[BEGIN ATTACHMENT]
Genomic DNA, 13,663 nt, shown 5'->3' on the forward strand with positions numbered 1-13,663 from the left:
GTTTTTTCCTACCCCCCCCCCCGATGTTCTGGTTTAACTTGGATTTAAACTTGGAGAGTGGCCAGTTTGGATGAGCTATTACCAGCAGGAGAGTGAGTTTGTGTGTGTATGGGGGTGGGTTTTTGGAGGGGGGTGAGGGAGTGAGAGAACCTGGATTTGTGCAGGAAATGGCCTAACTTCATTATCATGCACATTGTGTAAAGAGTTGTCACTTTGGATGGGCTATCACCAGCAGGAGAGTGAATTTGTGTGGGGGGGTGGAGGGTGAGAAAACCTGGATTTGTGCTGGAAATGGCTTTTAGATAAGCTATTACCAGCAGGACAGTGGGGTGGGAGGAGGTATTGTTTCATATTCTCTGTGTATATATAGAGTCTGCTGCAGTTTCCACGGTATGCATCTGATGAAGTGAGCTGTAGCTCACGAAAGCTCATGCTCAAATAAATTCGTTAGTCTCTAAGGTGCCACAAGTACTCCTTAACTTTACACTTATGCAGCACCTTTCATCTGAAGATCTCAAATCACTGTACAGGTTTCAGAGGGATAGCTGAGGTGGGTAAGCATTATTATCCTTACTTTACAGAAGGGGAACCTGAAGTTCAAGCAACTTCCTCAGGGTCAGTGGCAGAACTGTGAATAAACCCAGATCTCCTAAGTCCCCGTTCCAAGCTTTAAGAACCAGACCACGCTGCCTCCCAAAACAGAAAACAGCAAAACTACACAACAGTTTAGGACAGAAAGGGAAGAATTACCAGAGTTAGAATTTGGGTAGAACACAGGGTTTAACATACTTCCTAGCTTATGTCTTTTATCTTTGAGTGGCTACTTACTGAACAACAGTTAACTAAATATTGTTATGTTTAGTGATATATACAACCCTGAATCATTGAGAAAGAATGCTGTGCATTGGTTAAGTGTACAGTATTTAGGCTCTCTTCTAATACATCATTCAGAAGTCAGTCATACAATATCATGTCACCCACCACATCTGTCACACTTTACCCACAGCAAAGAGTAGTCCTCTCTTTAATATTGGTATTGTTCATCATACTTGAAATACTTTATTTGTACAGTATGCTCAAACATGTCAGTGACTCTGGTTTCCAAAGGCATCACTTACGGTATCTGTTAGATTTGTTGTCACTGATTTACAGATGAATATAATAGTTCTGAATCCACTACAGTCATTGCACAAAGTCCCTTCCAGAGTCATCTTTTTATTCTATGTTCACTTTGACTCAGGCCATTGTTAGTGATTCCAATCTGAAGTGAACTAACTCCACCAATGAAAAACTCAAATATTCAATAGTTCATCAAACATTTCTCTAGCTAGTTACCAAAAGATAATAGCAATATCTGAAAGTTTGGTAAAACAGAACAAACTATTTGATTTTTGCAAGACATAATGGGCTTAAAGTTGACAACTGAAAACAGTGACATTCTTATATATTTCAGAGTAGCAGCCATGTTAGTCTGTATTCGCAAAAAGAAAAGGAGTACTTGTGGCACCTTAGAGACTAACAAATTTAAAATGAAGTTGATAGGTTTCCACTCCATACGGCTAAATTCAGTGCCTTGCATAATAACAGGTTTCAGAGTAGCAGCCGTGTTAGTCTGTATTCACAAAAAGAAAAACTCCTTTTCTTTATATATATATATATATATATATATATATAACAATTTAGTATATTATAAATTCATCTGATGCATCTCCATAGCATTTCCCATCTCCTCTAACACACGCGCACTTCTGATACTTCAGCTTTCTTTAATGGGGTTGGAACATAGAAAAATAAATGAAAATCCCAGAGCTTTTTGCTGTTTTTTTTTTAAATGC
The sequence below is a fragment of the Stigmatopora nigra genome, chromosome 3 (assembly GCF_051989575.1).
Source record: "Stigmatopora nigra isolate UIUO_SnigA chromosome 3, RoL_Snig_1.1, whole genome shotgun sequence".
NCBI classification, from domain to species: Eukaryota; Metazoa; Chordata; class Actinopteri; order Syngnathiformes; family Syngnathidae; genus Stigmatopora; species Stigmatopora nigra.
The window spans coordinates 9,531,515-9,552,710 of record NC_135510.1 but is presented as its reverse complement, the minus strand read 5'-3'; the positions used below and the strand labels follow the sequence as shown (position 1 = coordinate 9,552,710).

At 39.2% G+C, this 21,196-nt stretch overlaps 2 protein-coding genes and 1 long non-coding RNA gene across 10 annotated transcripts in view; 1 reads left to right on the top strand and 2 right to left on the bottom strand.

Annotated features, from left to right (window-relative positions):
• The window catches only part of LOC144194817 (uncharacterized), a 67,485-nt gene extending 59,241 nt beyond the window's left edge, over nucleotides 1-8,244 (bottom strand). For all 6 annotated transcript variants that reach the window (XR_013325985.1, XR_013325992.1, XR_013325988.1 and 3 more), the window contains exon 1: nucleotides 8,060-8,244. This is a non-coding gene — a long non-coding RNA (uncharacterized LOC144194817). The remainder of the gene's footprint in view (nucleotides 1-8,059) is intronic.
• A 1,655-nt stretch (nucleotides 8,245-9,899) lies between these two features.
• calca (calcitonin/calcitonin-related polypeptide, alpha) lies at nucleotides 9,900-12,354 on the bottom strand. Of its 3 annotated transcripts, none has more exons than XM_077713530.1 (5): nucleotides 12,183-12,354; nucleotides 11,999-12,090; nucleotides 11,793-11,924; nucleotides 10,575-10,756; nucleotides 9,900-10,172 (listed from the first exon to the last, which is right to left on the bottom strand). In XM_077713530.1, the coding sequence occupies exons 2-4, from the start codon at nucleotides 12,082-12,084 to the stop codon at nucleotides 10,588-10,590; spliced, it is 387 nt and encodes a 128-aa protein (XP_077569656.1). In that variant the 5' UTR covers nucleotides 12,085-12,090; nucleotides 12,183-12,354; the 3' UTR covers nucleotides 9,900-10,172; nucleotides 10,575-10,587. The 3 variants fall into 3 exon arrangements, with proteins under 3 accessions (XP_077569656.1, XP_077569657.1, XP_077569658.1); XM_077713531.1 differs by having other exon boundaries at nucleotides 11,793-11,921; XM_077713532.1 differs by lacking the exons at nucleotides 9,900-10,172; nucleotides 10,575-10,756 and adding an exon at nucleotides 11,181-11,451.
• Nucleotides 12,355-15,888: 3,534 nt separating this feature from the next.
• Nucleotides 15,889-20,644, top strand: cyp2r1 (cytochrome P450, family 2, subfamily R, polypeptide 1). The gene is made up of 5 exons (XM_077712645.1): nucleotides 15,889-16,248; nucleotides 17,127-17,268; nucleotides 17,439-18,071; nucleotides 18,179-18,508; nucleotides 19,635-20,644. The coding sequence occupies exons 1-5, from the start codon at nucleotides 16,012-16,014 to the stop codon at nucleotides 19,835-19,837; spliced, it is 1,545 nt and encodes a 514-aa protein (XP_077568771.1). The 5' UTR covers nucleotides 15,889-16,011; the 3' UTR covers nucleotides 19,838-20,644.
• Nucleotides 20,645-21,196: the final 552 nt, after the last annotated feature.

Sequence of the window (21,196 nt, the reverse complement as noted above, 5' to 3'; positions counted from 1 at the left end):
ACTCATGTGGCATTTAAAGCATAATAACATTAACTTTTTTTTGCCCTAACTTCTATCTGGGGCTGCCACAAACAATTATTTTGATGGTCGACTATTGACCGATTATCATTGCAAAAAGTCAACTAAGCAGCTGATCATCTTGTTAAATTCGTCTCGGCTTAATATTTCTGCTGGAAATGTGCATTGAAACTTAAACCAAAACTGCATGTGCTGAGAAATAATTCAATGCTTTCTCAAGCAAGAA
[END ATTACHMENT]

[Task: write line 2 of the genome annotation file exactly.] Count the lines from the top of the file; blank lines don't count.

GTTTTTTCCTACCCCCCCCCCCGATGTTCTGGTTTAACTTGGATTTAAACTTGGAGAGTGGCCAGTTTGGATGAGCTATTACCAGCAGGAGAGTGAGTTTGTGTGTGTATGGGGGTGGGTTTTTGGAGGGGGGTGAGGGAGTGAGAGAACCTGGATTTGTGCAGGAAATGGCCTAACTTCATTATCATGCACATTGTGTAAAGAGTTGTCACTTTGGATGGGCTATCACCAGCAGGAGAGTGAATTTGTGTGGGGGGGTGGAGGGTGAGAAAACCTGGATTTGTGCTGGAAATGGCTTTTAGATAAGCTATTACCAGCAGGACAGTGGGGTGGGAGGAGGTATTGTTTCATATTCTCTGTGTATATATAGAGTCTGCTGCAGTTTCCACGGTATGCATCTGATGAAGTGAGCTGTAGCTCACGAAAGCTCATGCTCAAATAAATTCGTTAGTCTCTAAGGTGCCACAAGTACTCCTTAACTTTACACTTATGCAGCACCTTTCATCTGAAGATCTCAAATCACTGTACAGGTTTCAGAGGGATAGCTGAGGTGGGTAAGCATTATTATCCTTACTTTACAGAAGGGGAACCTGAAGTTCAAGCAACTTCCTCAGGGTCAGTGGCAGAACTGTGAATAAACCCAGATCTCCTAAGTCCCCGTTCCAAGCTTTAAGAACCAGACCACGCTGCCTCCCAAAACAGAAAACAGCAAAACTACACAACAGTTTAGGACAGAAAGGGAAGAATTACCAGAGTTAGAATTTGGGTAGAACACAGGGTTTAACATACTTCCTAGCTTATGTCTTTTATCTTTGAGTGGCTACTTACTGAACAACAGTTAACTAAATATTGTTATGTTTAGTGATATATACAACCCTGAATCATTGAGAAAGAATGCTGTGCATTGGTTAAGTGTACAGTATTTAGGCTCTCTTCTAATACATCATTCAGAAGTCAGTCATACAATATCATGTCACCCACCACATCTGTCACACTTTACCCACAGCAAAGAGTAGTCCTCTCTTTAATATTGGTATTGTTCATCATACTTGAAATACTTTATTTGTACAGTATGCTCAAACATGTCAGTGACTCTGGTTTCCAAAGGCATCACTTACGGTATCTGTTAGATTTGTTGTCACTGATTTACAGATGAATATAATAGTTCTGAATCCACTACAGTCATTGCACAAAGTCCCTTCCAGAGTCATCTTTTTATTCTATGTTCACTTTGACTCAGGCCATTGTTAGTGATTCCAATCTGAAGTGAACTAACTCCACCAATGAAAAACTCAAATATTCAATAGTTCATCAAACATTTCTCTAGCTAGTTACCAAAAGATAATAGCAATATCTGAAAGTTTGGTAAAACAGAACAAACTATTTGATTTTTGCAAGACATAATGGGCTTAAAGTTGACAACTGAAAACAGTGACATTCTTATATATTTCAGAGTAGCAGCCATGTTAGTCTGTATTCGCAAAAAGAAAAGGAGTACTTGTGGCACCTTAGAGACTAACAAATTTAAAATGAAGTTGATAGGTTTCCACTCCATACGGCTAAATTCAGTGCCTTGCATAATAACAGGTTTCAGAGTAGCAGCCGTGTTAGTCTGTATTCACAAAAAGAAAAACTCCTTTTCTTTATATATATATATATATATATATATATATAACAATTTAGTATATTATAAATTCATCTGATGCATCTCCATAGCATTTCCCATCTCCTCTAACACACGCGCACTTCTGATACTTCAGCTTTCTTTAATGGGGTTGGAACATAGAAAAATAAATGAAAATCCCAGAGCTTTTTGCTGTTTTTTTTTTAAATGC